Seventy-five per cent of passengers feel unsafe with drivers that are distracted with their mobile devices
TORONTO, April 11, 2019 /CNW/ - A recent survey from InsuranceHotline.com found that over one in four Canadians (26 per cent) have checked messages while operating a car in motion and 41 per cent of Canadians said they are likely or somewhat likely to check their messages when stopped at a traffic light.
While 84 per cent of Canadians acknowledged having a mobile device with them when operating a vehicle, the survey also discovered that 75 per cent of respondents feel unsafe as a passenger when a driver is talking on the phone or texting.
"These are very alarming numbers," said Jacob Black from InsuranceHotline.com. "What people fail to realize is the number of accidents and fatalities that are caused by not having your complete attention on the road."
According to the National Collision Database, the agency that collects statistics on motor vehicle collisions throughout Canada, distracted drivers were involved in road incidents that resulted in 32,213 injuries and 310 deaths in 2016. That's more than any other infraction, including impaired driving.
"Distractions cause accidents—it's that simple. You're risking your life, the lives of your passengers and fellow road users when you allow yourself to be distracted as a driver. Canadians must realize that this behavior needs to stop," said Black.
As far as insurance rate increases go for drivers charged with distracted driving, most (65 per cent) respondents believed their premiums would increase by up to $249. In fact, distracted drivers will see a 25 per cent increase in their premiums. That translates to around a $360 increase in Ontario.
In addition, the legal penalties are strict and will lead to fines, license suspensions, demerit points and even vehicle seizures.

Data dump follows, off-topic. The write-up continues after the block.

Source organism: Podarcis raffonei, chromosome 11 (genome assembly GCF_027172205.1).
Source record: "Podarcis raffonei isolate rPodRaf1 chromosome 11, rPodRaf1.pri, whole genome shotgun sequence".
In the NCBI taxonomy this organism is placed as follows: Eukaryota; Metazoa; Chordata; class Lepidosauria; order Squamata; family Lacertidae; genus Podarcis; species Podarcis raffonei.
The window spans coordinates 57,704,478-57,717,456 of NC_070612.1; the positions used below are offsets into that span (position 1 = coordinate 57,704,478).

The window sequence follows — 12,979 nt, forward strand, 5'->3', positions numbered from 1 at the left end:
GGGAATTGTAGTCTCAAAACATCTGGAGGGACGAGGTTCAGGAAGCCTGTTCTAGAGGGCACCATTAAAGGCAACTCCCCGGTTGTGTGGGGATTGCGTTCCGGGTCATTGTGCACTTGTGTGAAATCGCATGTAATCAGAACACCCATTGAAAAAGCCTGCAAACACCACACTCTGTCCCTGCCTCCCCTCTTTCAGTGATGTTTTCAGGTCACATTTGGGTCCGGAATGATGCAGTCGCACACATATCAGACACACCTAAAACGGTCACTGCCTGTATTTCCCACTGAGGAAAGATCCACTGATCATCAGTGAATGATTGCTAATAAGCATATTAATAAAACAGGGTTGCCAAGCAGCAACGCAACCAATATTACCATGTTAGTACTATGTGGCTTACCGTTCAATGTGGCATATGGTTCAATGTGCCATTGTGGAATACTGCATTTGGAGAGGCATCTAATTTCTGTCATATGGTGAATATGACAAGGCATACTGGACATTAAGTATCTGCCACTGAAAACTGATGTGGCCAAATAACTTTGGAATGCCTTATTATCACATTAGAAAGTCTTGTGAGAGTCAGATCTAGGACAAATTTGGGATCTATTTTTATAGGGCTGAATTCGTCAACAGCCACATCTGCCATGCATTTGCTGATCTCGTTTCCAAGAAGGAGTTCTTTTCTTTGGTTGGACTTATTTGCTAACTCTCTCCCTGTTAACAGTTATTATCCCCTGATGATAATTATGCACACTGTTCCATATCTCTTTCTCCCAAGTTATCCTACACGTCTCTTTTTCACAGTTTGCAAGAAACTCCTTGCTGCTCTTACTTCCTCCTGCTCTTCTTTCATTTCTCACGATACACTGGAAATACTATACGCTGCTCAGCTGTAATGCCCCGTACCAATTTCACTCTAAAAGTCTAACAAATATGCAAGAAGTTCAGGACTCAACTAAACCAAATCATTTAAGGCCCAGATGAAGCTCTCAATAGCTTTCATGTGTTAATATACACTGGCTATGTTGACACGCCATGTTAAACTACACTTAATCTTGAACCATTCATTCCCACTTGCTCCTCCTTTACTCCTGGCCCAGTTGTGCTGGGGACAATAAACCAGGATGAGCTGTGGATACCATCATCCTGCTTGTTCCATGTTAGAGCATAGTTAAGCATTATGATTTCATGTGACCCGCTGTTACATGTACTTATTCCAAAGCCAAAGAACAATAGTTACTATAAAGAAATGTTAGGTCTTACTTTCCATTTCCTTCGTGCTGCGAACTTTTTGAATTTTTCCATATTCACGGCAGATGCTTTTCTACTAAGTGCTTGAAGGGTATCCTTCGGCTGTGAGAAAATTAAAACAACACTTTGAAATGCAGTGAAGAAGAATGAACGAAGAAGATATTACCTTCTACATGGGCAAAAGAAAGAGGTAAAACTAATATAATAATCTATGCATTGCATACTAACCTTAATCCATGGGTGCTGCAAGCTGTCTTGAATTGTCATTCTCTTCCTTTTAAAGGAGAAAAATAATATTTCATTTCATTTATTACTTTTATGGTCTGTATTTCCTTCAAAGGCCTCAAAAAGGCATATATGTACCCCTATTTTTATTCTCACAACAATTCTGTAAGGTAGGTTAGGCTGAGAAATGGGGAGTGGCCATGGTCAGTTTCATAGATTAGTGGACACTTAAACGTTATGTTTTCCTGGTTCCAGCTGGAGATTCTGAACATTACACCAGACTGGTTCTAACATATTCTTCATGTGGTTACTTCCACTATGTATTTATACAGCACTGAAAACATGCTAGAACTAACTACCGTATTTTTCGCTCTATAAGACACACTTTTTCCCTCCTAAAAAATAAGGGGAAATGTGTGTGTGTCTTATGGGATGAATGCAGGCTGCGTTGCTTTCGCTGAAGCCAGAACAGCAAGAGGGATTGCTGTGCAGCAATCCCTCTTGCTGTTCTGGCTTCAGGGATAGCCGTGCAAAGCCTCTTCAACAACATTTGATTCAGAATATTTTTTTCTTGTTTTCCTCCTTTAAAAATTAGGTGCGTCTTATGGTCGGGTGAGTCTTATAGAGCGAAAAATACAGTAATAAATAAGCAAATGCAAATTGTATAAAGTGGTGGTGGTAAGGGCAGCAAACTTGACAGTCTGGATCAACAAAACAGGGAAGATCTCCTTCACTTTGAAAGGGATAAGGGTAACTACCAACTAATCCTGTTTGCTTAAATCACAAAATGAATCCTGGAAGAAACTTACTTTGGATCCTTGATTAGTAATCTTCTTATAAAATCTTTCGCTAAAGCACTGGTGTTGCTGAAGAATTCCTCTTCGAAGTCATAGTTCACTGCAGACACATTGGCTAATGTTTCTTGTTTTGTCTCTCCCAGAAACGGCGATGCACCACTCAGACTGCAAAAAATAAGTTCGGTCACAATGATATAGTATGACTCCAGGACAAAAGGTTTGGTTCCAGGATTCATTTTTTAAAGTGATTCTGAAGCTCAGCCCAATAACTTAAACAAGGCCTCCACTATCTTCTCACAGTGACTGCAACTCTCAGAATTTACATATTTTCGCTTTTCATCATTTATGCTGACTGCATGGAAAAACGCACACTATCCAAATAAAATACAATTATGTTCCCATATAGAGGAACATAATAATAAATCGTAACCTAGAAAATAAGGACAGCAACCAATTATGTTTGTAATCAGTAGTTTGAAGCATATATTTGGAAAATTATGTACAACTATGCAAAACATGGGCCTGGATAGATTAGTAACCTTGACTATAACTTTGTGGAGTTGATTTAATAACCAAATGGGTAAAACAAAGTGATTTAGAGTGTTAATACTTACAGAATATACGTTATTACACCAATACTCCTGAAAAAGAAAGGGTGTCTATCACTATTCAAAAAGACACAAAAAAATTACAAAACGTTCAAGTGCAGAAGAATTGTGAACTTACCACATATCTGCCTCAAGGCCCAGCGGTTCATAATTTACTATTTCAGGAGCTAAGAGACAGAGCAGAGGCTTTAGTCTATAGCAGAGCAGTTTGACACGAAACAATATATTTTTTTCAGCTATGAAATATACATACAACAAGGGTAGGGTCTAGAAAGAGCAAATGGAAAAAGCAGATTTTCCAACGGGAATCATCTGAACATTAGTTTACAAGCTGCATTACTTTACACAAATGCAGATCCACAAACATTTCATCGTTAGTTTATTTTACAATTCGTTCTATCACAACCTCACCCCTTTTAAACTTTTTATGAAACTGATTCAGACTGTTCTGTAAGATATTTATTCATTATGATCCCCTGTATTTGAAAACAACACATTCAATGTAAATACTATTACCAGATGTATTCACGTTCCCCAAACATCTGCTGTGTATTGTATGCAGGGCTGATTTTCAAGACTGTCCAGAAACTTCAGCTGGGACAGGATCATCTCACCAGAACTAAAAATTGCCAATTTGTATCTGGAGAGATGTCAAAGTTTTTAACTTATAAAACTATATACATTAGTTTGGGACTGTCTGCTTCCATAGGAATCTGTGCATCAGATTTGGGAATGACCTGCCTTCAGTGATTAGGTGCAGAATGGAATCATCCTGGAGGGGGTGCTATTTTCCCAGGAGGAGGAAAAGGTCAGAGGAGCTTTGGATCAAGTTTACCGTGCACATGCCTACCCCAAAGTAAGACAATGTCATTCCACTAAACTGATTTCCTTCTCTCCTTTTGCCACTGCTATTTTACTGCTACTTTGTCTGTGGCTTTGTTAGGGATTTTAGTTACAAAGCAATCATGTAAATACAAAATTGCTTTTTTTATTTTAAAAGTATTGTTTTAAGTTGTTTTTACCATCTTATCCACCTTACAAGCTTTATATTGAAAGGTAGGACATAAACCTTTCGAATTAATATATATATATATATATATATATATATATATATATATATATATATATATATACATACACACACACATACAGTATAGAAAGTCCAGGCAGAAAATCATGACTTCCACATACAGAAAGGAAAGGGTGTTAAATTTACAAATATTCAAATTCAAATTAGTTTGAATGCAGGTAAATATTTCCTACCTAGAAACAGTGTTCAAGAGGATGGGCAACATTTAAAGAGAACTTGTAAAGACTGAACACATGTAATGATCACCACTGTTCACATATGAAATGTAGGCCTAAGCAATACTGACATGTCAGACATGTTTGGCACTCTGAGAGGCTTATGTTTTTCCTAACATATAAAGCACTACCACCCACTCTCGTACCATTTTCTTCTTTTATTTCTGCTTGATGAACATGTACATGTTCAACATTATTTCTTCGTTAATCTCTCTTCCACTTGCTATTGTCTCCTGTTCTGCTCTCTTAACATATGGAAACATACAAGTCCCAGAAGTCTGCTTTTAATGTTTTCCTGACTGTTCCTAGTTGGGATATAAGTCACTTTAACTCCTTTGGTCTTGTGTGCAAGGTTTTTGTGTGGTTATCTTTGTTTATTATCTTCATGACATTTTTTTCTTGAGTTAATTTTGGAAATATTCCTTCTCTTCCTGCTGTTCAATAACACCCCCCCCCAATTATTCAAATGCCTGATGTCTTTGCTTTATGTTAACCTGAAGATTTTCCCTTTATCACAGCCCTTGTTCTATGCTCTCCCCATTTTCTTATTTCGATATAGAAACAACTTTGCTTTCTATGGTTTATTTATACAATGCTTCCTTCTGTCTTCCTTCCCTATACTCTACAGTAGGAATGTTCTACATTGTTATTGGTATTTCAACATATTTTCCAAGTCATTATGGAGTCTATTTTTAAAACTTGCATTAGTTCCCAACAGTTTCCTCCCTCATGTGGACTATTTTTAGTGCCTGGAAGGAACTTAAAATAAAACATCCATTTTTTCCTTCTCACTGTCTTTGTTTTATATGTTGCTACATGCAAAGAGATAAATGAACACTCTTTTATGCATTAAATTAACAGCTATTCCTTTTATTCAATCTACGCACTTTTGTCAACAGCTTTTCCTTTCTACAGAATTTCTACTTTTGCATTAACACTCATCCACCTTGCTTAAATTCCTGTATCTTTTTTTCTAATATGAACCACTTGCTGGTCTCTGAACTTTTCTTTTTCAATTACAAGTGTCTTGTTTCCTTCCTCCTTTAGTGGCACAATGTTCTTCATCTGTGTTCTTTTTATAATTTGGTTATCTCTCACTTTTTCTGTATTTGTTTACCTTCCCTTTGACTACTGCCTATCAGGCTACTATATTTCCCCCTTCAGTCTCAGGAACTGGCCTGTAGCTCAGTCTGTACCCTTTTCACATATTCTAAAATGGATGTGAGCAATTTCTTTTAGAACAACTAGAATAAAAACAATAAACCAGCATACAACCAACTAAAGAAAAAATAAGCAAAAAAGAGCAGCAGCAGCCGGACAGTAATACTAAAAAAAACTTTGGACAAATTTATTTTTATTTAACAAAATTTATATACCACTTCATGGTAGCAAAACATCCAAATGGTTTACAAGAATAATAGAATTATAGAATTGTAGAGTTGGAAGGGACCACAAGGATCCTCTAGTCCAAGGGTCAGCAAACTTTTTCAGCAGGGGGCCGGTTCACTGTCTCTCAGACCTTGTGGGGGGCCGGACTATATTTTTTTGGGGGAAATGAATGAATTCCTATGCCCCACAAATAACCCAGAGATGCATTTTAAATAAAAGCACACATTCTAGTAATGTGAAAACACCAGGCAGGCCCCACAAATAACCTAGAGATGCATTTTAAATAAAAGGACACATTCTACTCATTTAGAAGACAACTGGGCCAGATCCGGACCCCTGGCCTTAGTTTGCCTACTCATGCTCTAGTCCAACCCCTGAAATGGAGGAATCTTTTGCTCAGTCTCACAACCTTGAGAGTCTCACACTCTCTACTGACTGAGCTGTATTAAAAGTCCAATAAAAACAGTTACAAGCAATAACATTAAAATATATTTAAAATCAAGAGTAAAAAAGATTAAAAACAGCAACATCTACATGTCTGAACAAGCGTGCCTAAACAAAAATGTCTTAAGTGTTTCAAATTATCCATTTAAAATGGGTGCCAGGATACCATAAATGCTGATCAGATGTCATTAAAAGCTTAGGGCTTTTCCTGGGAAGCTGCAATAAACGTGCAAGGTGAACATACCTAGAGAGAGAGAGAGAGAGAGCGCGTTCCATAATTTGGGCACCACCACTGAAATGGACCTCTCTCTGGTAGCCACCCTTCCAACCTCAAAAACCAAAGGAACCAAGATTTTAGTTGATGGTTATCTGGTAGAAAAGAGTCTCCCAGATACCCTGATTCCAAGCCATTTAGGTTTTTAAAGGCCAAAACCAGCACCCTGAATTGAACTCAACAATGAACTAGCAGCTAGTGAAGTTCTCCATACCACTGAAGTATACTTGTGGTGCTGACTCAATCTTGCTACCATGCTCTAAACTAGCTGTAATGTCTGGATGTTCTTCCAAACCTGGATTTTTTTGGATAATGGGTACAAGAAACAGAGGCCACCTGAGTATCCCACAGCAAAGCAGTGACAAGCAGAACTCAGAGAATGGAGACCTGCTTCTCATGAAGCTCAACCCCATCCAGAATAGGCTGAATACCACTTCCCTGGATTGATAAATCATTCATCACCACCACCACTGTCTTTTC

The InsuranceHotline.com survey also reveals
- Split on hands-free calling: 47 per cent of respondents believe answering or placing a call hands-free while driving is a safe practice while 53 per cent do not
- Navigation apps are distracting us: 55 per cent of drivers indicated that they use geo-navigational apps on their mobile phone when driving
- Three per cent of Canadians have admitted to watching a video while driving
- Eighty per cent of respondents expect the operators of vehicles who are driving their children to respect and understand the laws of distracted driving
- Male drivers are more likely than female drivers to check messages while driving (31 percent compared to 22 per cent)
Awareness of penalties exists but existing legislation may not be enough of a deterrent
Over 90 per cent of respondents (92%) were very or somewhat aware that they would incur a ticket if stopped by police for distracted driving and 60 per cent of drivers surveyed believe the penalties for distracted driving should be higher. However, upon learning that 310 Canadians were killed by distracted driving in one year, 44 per cent of survey respondents said they would change their behaviour.
"Use of mobile phones shows no signs of slowing down—Canadians must learn to change their driving habits or our roads will become increasingly dangerous," said Black.
About the survey
The First Annual InsuranceHotline.com Distracted Driving survey was conducted by Forum Research between March 25 to March 26, 2019 and polled 1095 respondents across Canada. The sample's age ranged from 18 to 65+ years old. To participate in the survey, respondents were required to be over 18 years old and have a driver's licence. Survey questions were presented via telephone and respondents provided answers through the touchpad of their mobile device or home phone.
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